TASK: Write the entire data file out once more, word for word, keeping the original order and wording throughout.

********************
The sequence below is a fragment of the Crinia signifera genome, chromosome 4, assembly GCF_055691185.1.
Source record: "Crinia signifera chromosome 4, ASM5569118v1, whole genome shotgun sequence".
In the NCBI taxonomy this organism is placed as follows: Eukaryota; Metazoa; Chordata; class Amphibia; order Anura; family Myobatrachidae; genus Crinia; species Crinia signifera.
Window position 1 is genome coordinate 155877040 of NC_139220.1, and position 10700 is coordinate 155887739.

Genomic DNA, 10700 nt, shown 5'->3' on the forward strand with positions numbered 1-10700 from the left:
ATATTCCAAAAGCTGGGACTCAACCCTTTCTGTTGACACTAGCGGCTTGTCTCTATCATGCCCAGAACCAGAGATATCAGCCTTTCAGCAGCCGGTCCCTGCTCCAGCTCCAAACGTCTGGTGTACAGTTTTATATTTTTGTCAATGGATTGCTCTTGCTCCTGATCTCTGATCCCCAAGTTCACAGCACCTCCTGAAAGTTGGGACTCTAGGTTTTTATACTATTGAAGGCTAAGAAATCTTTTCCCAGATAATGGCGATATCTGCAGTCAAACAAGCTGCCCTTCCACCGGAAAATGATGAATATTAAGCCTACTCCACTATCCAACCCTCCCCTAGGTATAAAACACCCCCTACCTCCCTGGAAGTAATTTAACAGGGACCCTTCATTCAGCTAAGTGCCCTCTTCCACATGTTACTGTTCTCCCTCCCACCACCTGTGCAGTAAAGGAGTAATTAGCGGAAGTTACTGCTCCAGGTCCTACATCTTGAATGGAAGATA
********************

The sequence below is a fragment of the Crinia signifera genome, chromosome 4, assembly GCF_055691185.1.
Source record: "Crinia signifera chromosome 4, ASM5569118v1, whole genome shotgun sequence".
In the NCBI taxonomy this organism is placed as follows: Eukaryota; Metazoa; Chordata; class Amphibia; order Anura; family Myobatrachidae; genus Crinia; species Crinia signifera.
Window position 1 is genome coordinate 155877040 of NC_139220.1, and position 10700 is coordinate 155887739.

Genomic DNA, 10700 nt, shown 5'->3' on the forward strand with positions numbered 1-10700 from the left:
ATATTCCAAAAGCTGGGACTCAACCCTTTCTGTTGACACTAGCGGCTTGTCTCTATCATGCCCAGAACCAGAGATATCAGCCTTTCAGCAGCCGGTCCCTGCTCCAGCTCCAAACGTCTGGTGTACAGTTTTATATTTTTGTCAATGGATTGCTCTTGCTCCTGATCTCTGATCCCCAAGTTCACAGCACCTCCTGAAAGTTGGGACTCTAGGTTTTTATACTATTGAAGGCTAAGAAATCTTTTCCCAGATAATGGCGATATCTGCAGTCAAACAAGCTGCCCTTCCACCGGAAAATGATGAATATTAAGCCTACTCCACTATCCAACCCTCCCCTAGGTATAAAACACCCCCTACCTCCCTGGAAGTAATTTAACAGGGACCCTTCATTCAGCTAAGTGCCCTCTTCCACATGTTACTGTTCTCCCTCCCACCACCTGTGCAGTAAAGGAGTAATTAGCGGAAGTTACTGCTCCAGGTCCTACATCTTGAATGGAAGATA